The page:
Based on practice in Guyana, Rodney's thought firmly emancipated workers, women's and youth groups and other self organized groups from party control. On general questions Rodney held that people who had not made revolution had no moral ground for criticizing a revolution made by others. He took no part in the conflict between the USSR and China.
Rodneyite doctrine is grounded in self-emancipation of each oppressed group acting together or apart. It did not ideologically dismiss classes, but sought to democratize them, assigning them responsibility for their own spheres for the benefit of the whole society, depriving the predatory classes of power and creating a climate of genuine respect, justice and new rights to the working people, giving them the possibility of pursuing its own emancipation. In the first section of his book How Europe Under Develop Agrica, Rodney explores African cultures prior to European contact (pre-1500 A.D.). During this epoch, Sub-Saharan African societies were arranged largely according to communal models of family relations. Members of extended families were allowed equal access to land, labour and resources as no class system existed. As a result of the lack of competition for resources, little population pressure and the tendency of religion to remain unchanged for long periods of time; as opposed to the religious shifts of feudalist Europe, namely secularization which Rodney argues eased Europe into capitalism; these societies had relatively low technical knowledge or production skills.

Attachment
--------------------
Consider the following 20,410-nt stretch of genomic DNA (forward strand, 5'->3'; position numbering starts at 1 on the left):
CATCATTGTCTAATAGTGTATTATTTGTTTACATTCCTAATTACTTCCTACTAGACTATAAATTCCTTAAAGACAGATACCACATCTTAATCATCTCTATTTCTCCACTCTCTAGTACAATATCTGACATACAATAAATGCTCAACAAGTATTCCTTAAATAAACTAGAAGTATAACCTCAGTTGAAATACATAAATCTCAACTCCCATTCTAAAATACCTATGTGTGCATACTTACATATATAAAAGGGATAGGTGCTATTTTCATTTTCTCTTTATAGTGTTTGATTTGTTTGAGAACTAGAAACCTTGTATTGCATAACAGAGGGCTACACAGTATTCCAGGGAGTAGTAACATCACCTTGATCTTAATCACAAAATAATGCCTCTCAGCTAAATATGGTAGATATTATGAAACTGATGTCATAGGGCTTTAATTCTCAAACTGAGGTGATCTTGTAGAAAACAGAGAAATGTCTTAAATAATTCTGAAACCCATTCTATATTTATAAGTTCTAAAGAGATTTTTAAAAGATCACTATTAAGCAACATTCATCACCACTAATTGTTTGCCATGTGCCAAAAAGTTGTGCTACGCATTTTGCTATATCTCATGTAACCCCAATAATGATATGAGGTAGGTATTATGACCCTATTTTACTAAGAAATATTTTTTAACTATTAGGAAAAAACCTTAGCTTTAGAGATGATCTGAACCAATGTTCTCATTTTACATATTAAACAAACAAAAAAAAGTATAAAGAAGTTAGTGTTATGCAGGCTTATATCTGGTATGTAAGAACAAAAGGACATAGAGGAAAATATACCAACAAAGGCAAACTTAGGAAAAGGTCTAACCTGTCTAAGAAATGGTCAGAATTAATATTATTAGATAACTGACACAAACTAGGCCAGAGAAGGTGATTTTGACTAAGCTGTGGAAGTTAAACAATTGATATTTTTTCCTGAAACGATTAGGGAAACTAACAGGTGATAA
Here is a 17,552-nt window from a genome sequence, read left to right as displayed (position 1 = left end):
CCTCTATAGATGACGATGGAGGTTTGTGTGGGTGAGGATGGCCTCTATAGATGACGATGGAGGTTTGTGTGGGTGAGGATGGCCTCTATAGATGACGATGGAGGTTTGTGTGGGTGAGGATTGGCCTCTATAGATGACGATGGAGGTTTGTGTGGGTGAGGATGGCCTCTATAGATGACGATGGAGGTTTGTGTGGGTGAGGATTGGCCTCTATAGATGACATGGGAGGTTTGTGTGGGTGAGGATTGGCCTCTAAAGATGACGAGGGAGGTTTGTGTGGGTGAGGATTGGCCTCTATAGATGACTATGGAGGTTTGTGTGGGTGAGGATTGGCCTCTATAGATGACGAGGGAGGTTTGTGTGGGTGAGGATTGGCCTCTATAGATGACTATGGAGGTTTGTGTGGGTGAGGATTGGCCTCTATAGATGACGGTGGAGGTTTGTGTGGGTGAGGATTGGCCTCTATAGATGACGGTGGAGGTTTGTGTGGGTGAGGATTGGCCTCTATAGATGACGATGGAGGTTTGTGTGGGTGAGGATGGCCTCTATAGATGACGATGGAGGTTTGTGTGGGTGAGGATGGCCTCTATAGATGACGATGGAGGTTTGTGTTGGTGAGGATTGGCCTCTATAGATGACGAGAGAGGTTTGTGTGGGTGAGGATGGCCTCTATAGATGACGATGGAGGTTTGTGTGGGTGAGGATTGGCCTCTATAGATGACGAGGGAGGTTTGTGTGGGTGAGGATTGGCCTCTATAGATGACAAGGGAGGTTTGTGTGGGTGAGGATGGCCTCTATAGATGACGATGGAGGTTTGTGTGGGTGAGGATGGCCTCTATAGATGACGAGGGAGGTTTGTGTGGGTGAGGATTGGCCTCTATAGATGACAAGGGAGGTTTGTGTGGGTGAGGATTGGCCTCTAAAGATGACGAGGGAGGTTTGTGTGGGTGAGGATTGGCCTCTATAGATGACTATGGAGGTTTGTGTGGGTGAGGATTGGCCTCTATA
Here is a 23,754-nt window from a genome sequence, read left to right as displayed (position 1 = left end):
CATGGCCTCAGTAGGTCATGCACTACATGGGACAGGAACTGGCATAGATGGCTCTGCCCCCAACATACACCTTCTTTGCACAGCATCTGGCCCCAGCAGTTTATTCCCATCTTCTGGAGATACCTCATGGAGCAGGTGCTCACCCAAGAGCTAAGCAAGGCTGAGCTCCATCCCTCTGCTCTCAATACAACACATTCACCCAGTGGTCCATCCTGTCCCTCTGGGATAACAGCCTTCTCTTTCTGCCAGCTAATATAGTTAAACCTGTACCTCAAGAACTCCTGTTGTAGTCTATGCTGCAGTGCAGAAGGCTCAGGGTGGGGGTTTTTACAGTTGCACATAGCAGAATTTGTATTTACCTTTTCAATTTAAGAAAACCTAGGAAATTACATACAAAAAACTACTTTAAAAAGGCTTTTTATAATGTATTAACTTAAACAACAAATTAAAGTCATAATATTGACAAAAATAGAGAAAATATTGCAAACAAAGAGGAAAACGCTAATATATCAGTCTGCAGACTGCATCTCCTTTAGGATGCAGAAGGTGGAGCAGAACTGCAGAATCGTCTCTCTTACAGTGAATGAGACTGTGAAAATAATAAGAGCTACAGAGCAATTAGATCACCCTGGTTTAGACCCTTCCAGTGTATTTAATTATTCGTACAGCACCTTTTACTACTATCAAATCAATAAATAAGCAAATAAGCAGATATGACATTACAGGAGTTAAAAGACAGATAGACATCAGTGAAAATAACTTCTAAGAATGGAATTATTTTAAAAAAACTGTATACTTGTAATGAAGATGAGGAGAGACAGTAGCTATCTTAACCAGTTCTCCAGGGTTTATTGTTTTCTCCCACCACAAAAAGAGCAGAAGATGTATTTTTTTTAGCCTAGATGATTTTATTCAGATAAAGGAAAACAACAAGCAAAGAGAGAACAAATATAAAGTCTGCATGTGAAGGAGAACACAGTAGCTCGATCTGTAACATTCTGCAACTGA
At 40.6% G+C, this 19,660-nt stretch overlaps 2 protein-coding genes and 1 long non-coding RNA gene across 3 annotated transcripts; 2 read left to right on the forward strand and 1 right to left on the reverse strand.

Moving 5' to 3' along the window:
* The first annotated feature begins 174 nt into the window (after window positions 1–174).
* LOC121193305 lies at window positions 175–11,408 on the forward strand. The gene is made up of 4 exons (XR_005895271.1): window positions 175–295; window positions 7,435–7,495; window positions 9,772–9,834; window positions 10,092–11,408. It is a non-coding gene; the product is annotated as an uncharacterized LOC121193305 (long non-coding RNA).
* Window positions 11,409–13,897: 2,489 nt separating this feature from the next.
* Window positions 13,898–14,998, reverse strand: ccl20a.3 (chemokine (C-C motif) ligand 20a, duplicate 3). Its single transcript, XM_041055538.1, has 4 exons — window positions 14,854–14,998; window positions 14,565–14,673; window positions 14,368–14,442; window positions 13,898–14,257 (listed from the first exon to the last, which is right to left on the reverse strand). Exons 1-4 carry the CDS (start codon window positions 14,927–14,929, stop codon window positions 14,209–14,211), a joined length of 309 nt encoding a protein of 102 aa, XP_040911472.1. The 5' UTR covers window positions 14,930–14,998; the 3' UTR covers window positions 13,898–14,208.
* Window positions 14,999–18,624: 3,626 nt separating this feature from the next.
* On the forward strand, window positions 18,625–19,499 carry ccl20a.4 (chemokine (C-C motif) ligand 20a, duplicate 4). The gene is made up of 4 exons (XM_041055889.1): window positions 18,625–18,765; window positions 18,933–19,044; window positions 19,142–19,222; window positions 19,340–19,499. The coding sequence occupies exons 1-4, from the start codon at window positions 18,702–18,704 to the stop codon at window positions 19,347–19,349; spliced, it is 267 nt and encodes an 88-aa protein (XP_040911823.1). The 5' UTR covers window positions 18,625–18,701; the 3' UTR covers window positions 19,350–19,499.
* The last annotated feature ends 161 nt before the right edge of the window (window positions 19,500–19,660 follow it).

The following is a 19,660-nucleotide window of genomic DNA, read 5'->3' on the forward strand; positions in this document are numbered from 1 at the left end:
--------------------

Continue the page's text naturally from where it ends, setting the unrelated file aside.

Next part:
Rodney also discusses several examples of African pre-European civilization including the Fatimid Dynasty in Egypt, the Kingdom of Axum in Ethiopia, the Nubians of Sudan and the Amazighs of Morocco, Algeria and Tunisia; societies which were influenced by contact with foreign peoples, had developed advanced systems of production which included the Nubian ironing and smelting, who also had extensive knowledge of ecology. As livestock and resources became unevenly distributed, complex systems of social stratification emerged, often involving large servant and slave classes. In summary, the Rodney way was an answer to the disenchantment of the neocolonial regime, in which indigenous leaders have replaced foreign authority and resort to every means and measure to repress or divide so as to maintain usually undemocratic power—rather than seeking a respectful dialogue with real social forces in the face of real pressures to conform by world capital in various guises. The other major ideology that Walter Rodney sought to bring about was the need for people power and the eradication of dictatorship. Rodney’s people power is a major legacy that he left in Latin America. Walter anticipated the movements that are now flowering all over Latin America, the fusion of the struggles for collective land rights with the struggle for women's equality and human rights. This is represented by the horizontal and unemployed workers movement in Argentina; the he struggles of indigenous and black people, landless workers and trade union movements in Brazil; the indigenous Amerindian and water justice movements in Bolivia, Ecuador, Colombia and Peru; the Zapatistas of Mexico; and of course Chavez's Bolivarian revolution in Venezuela. These movements, like Rodney's, are a rejection of the traditional party politics which have failed the peoples of the region. Instead, people are moving to take power into their own hands.